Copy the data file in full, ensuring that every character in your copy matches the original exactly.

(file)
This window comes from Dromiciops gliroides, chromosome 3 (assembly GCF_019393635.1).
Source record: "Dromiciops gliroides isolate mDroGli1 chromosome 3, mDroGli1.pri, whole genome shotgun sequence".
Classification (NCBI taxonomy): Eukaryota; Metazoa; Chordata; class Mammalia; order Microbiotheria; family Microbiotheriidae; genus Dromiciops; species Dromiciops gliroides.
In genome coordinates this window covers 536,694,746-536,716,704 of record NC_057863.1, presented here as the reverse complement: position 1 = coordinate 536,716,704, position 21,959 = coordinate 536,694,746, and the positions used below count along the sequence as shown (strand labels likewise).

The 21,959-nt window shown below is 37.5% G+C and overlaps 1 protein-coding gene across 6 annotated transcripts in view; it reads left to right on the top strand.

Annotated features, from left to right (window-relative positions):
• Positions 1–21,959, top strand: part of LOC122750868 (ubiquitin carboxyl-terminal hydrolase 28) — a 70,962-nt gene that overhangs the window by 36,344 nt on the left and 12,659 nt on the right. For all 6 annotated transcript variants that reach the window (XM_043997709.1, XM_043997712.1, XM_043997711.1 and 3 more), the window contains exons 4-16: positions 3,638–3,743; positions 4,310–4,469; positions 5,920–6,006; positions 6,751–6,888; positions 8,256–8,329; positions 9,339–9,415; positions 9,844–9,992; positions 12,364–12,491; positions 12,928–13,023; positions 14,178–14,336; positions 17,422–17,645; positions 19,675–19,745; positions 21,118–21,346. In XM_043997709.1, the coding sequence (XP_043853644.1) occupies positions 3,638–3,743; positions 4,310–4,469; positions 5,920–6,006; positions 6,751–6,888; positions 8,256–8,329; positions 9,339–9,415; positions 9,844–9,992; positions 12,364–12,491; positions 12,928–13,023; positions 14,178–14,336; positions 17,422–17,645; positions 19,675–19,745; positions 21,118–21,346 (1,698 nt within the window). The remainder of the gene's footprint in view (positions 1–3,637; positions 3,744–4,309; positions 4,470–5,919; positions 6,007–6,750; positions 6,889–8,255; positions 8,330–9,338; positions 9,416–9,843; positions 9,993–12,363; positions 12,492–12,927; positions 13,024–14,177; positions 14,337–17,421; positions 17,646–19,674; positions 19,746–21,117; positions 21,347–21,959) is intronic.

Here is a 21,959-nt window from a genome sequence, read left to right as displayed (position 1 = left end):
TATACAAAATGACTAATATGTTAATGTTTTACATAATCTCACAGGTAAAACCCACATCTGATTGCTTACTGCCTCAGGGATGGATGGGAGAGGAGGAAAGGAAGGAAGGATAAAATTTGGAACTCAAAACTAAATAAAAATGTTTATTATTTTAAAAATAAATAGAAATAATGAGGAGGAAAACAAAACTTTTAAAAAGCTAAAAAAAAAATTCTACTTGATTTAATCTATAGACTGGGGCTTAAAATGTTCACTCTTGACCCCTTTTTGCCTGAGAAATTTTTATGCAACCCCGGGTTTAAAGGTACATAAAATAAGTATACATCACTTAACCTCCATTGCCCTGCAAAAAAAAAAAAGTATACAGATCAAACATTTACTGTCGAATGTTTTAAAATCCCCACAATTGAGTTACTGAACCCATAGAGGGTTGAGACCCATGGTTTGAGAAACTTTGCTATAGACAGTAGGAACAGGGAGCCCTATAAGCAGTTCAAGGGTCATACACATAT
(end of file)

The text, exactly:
This window comes from Dromiciops gliroides, chromosome 3 (assembly GCF_019393635.1).
Source record: "Dromiciops gliroides isolate mDroGli1 chromosome 3, mDroGli1.pri, whole genome shotgun sequence".
Classification (NCBI taxonomy): Eukaryota; Metazoa; Chordata; class Mammalia; order Microbiotheria; family Microbiotheriidae; genus Dromiciops; species Dromiciops gliroides.
In genome coordinates this window covers 536,694,746-536,716,704 of record NC_057863.1, presented here as the reverse complement: position 1 = coordinate 536,716,704, position 21,959 = coordinate 536,694,746, and the positions used below count along the sequence as shown (strand labels likewise).

The 21,959-nt window shown below is 37.5% G+C and overlaps 1 protein-coding gene across 6 annotated transcripts in view; it reads left to right on the top strand.

Annotated features, from left to right (window-relative positions):
• Positions 1–21,959, top strand: part of LOC122750868 (ubiquitin carboxyl-terminal hydrolase 28) — a 70,962-nt gene that overhangs the window by 36,344 nt on the left and 12,659 nt on the right. For all 6 annotated transcript variants that reach the window (XM_043997709.1, XM_043997712.1, XM_043997711.1 and 3 more), the window contains exons 4-16: positions 3,638–3,743; positions 4,310–4,469; positions 5,920–6,006; positions 6,751–6,888; positions 8,256–8,329; positions 9,339–9,415; positions 9,844–9,992; positions 12,364–12,491; positions 12,928–13,023; positions 14,178–14,336; positions 17,422–17,645; positions 19,675–19,745; positions 21,118–21,346. In XM_043997709.1, the coding sequence (XP_043853644.1) occupies positions 3,638–3,743; positions 4,310–4,469; positions 5,920–6,006; positions 6,751–6,888; positions 8,256–8,329; positions 9,339–9,415; positions 9,844–9,992; positions 12,364–12,491; positions 12,928–13,023; positions 14,178–14,336; positions 17,422–17,645; positions 19,675–19,745; positions 21,118–21,346 (1,698 nt within the window). The remainder of the gene's footprint in view (positions 1–3,637; positions 3,744–4,309; positions 4,470–5,919; positions 6,007–6,750; positions 6,889–8,255; positions 8,330–9,338; positions 9,416–9,843; positions 9,993–12,363; positions 12,492–12,927; positions 13,024–14,177; positions 14,337–17,421; positions 17,646–19,674; positions 19,746–21,117; positions 21,347–21,959) is intronic.

Here is a 21,959-nt window from a genome sequence, read left to right as displayed (position 1 = left end):
TATACAAAATGACTAATATGTTAATGTTTTACATAATCTCACAGGTAAAACCCACATCTGATTGCTTACTGCCTCAGGGATGGATGGGAGAGGAGGAAAGGAAGGAAGGATAAAATTTGGAACTCAAAACTAAATAAAAATGTTTATTATTTTAAAAATAAATAGAAATAATGAGGAGGAAAACAAAACTTTTAAAAAGCTAAAAAAAAAATTCTACTTGATTTAATCTATAGACTGGGGCTTAAAATGTTCACTCTTGACCCCTTTTTGCCTGAGAAATTTTTATGCAACCCCGGGTTTAAAGGTACATAAAATAAGTATACATCACTTAACCTCCATTGCCCTGCAAAAAAAAAAAAGTATACAGATCAAACATTTACTGTCGAATGTTTTAAAATCCCCACAATTGAGTTACTGAACCCATAGAGGGTTGAGACCCATGGTTTGAGAAACTTTGCTATAGACAGTAGGAACAGGGAGCCCTATAAGCAGTTCAAGGGTCATACACATAT